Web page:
As it’s estimated that one in five US adults live with a mental illness, finding new and innovative ways to make mental healthcare more accessible is critical. With that ultimate goal in mind, a new AI-powered therapy app called Therabot began its first clinical trial last month.

New AI Bot Used To Make Mental Health More Accessible
Therabot engages with users to provide mental health advice; Photo: NBC News

The text-based AI app is being developed at Dartmouth College by Nicholas Jacobson, an assistant professor at Dartmouth College and a clinically trained psychologist, and a team. The initial clinical trial launched with 210 participants.

Using the same generative AI technology that powers OpenAI’s Chat GPT, the app converses back and forth with its users. It also utilizes a specific kind of AI that allows it to learn patterns, enabling it to get to know or remember the user to provide personalized advice and recommendations.

Though there are a few script-based therapy and wellness apps on the market, Therabot could become the first clinically tested app entirely powered by generative AI that has been designed for digital therapy.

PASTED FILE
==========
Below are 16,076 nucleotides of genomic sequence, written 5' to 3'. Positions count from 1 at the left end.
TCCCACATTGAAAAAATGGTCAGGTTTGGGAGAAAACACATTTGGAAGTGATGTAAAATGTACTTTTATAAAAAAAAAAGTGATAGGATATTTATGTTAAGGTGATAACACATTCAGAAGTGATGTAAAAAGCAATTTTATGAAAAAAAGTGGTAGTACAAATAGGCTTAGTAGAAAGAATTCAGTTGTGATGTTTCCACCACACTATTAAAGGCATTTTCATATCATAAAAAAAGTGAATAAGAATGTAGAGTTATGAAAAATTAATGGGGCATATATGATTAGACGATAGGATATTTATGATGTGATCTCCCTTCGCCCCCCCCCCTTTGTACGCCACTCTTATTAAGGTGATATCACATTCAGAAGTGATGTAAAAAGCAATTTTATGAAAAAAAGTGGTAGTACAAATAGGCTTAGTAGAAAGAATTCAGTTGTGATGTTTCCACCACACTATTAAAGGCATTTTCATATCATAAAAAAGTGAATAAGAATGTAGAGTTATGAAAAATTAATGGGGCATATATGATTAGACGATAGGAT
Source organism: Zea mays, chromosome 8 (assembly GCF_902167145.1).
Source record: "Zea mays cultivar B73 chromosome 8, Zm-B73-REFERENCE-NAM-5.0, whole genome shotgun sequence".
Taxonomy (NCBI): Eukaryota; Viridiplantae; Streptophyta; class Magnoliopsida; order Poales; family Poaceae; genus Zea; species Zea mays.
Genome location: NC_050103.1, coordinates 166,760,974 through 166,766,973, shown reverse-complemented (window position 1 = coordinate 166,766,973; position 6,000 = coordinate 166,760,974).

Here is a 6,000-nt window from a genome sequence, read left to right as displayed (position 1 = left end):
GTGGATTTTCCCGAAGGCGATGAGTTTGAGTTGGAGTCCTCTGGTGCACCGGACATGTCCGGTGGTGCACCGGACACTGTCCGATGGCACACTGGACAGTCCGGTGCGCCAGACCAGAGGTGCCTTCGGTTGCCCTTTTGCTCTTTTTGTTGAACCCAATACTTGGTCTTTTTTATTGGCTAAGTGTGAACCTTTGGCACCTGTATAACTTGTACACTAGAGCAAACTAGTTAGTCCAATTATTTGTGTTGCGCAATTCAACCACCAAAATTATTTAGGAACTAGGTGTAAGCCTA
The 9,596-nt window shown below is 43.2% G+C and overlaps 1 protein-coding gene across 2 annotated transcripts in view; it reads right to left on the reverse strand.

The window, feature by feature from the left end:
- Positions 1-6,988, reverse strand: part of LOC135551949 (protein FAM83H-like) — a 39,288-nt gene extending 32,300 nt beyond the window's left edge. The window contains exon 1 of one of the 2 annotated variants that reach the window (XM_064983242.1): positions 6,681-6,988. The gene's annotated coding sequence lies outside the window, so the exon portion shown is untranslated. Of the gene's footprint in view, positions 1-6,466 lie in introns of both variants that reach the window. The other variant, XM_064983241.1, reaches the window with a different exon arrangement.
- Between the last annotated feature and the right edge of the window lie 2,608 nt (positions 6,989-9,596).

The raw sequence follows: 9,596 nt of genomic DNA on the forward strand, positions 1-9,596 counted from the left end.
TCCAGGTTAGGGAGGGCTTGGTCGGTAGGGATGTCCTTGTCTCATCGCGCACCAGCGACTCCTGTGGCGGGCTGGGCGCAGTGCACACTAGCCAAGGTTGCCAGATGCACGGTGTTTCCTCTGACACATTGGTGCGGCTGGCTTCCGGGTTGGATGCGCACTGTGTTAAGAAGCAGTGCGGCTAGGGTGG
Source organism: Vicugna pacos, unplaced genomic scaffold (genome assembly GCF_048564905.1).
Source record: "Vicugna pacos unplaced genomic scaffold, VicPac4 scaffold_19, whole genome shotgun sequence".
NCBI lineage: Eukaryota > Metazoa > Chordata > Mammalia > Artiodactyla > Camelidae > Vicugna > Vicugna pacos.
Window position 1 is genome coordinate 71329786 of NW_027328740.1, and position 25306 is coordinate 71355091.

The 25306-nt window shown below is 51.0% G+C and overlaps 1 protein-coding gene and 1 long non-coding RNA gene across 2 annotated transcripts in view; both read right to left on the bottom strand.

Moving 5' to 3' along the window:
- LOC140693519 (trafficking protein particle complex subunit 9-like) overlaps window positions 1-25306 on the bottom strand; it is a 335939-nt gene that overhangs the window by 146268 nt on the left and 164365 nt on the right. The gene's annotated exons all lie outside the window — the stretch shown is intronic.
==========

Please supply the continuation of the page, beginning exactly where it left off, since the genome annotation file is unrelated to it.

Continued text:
“We had to develop something that really is trained in the broad repertoire that a real therapist would be, which is a lot of different content areas. Thinking about all of the common mental health problems that folks might manifest and be ready to treat those,” Jacobson said to NBC News. “That is why it took so long. There are a lot of things people experience.”

Therabot was initially trained using data from online peer support forums, including cancer support pages and traditional psychotherapist training videos and scripts. After this data didn’t yield the desired results, the team decided to train the app by writing their hypothetical therapy transcripts that modeled productive therapy sessions.

The training data was used to make the AI model more practiced at understanding the nuances of human conversations, particularly in a therapy setting. The model was then fine-tuned with collected and annotated data to also understand the context of conversations, which allowed it better generate appropriate responses.

After the team spent two years finessing deviant responses, Jacobson now estimates that more than 95% of Therabot’s responses match the “gold standard.” Rather than replacing human therapists, however, the goal of Therabot is to provide access to mental health care outside of what clients could afford or even normal hours of availability.

“We’ve heard ‘I love you, Therabot’ multiple times already,” Jacobson said to NBC News. “People are engaging with it at times that I would never respond if I were engaging with clients. They’re engaging with it at 3 a.m. when they can’t sleep, and it responds immediately.”

Eight weeks are remaining in the initial trial run of the app, after which the research team is hoping to undergo additional trials. They also have goals of open enrollment by the end of 2024 and to eventually gain FDA approval as well.